The book details the recording of each of Zeppelin's albums and describes the songs as well as how they evolved. I found myself using Spotify to play most of the songs as they were described in the book which I thought really enhanced the experience of reading about them. But the book also goes into great depth about the abuses of the band while touring which were mostly alcohol and drug related. The band's manager, Peter Grant, was a large abusive person with a cocaine habit who would threaten anyone who got in his way. Then there was John Bonham, the drummer, who was also a large man and always itching for a fight. He was known for trashing hotel rooms and throwing TVs, furniture, and anything not tied down out of hotel windows. And Jimmy Page's fall into drug abuse was very hard to read about going from cocaine to heroin. Then there were the young underage groupies who flocked to the band. Page was actually dating a 15-year old during the group's early years. And some of the abuses heaped on these groupies were really unbelievable. The antics of the group were very hard to understand. They were making millions but acted like young hoodlums, tearing up hotel rooms and abusing young girls. This behavior seemed prevalent among the rock personalities of the time including the Rolling Stones and others.
The book moves along at a rather fast pace, even though it is over 600 pages of reading. It details all the missteps of the band and the eventual death of Bonham from drug and alcohol abuse which put a Coda to the band's existence. I really thought this was an excellent biography but it did make me less of a fan of the members of the band, especially Page and Bonham. But overall I would still highly recommend this to any Zeppelin fan. It's really a great bio of the band. I also have a copy of Spitz's Beatles biography that has been sitting on the shelf for several years. This has motivated me to hopefully read it soon.
Spitz delivers a decent deep dive into the history of Led Zeppelin beginning with young Jimmy Page's many studio sessions to his joining the Yardbirds and joining with Peter Grant as a manager and onto the formation of Led Zeppelin who were finishing up tour dates billed as The New Yardbirds. Many years of touring, sex, drugs, and rock and roll take its toll on the band and Spitz does not cut any corners in describing the sordid details. I got laughs out of the stories featuring Grouch Marx ( where else can you hear these stories ? ) specifically signing a picture for Elton John as "Marx, Groucho" after hearing who he was signing the picture for. It is always a treat to read about my second favorite band after The Beatles.
This was similar to Hammer Of The Gods. I say similar because it did reinforce writings from that book. If you want to know what it was like while Zeppelin recorded their albums this is the book to read. I was hoping to find out that RP wasn’t a dog on the road with “girlfriends” on every American tour I was sad to find out that it was true. This author didn’t make the unfaithfulness of the married band members front and center of this book but it was there. I loved the fact that these men put out great albums. I didn’t like the fact that these men let the fame and the can’t do no wrong attitude rule them. RP was supposed to have an epiphany after his accident that almost killed his wife but he still left her in hospital and took up with a woman in CA. And The fact the next tour RP was with a groupie (road wife) while his son was dying seems the epiphany disappeared. To me This was unforgivable. I would like to read a book by this author in the wives of Rockstars words.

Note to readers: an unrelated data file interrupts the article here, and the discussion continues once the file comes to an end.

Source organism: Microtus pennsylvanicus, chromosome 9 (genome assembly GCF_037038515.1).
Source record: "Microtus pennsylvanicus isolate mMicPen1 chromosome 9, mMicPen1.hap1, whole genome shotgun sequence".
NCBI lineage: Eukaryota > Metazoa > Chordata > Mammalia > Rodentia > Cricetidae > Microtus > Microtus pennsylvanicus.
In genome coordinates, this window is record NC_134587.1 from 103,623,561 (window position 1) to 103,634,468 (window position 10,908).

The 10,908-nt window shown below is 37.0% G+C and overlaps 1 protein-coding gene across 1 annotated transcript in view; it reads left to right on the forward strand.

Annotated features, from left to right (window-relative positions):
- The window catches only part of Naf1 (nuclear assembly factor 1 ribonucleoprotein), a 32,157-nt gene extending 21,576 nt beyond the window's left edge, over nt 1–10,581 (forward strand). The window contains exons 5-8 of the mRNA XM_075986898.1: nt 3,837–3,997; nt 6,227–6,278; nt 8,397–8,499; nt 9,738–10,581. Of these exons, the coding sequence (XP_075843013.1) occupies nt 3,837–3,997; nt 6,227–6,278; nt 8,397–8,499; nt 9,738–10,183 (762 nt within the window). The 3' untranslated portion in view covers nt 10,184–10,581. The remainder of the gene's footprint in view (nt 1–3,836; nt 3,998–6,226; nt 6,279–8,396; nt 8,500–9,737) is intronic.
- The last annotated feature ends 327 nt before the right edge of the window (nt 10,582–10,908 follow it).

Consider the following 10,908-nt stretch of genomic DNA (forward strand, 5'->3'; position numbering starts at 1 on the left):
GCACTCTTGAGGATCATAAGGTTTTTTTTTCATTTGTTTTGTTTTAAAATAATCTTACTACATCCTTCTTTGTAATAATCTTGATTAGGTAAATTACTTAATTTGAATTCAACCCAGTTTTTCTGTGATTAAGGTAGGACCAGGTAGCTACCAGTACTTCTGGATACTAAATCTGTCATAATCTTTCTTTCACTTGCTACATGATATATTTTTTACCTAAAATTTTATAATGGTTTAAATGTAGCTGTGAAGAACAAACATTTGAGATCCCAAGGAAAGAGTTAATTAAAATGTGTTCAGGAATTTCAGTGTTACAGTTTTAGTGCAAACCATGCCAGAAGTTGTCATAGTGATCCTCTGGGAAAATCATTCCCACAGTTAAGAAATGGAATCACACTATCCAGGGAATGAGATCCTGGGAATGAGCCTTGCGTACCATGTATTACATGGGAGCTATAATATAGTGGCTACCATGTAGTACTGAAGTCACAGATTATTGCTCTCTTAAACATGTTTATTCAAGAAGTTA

I could not put this book down. It will be one of my favorite books of 2021. So much success, brutality, cash, rape, tragedy, debauchery, gangsters, acts of terrorism, heroine, alcohol, under age groupies, absolute cruelty, dead fish, Chicago south and west side blues, cultural appropriation, and did I mention bags of cash, tax exiles, tragic deaths, live aid, and the origin of spinal tap, from such humble beginnings.
The author has an incredible writing style that made this a breeze to finish. Clocked in at 579 pages, I blew through it. Best thing I can say about this book is that I was sad to finish it. I was left wanting more.
I was pretty disturbed by the misogynistic sexual content in the book. Should I have expected that? Yes. But this brought my appreciation of the band to an all time low. In a word. Disgusting. I also struggled with the main focus on the technical not the personal. Details about record contracts and secondary characters were of little interest to me given the depth this author described. Disappointing.
Bob Spitz can keep these coming, because both this biography and his one for The Beatles: The Biography was just outstanding! I got into Led Zeppelin during my freshman year of college when I bought the complete studio recordings on two separate box sets. And like many amateur guitarists, I learned to halfway play a few excerpts such as "Stairway to Heaven", "Baby, I'm Gonna Leave You", "Over the Hills and Far Away" and a few others. I never "loved" them the way I did bands like Aerosmith, Rush, Journey, Yes, and so many others, but I immediately thought they were one of the most important bands in the history of hard rock, and have always thought that Jimmy Page is one of the best guitarists in rock history.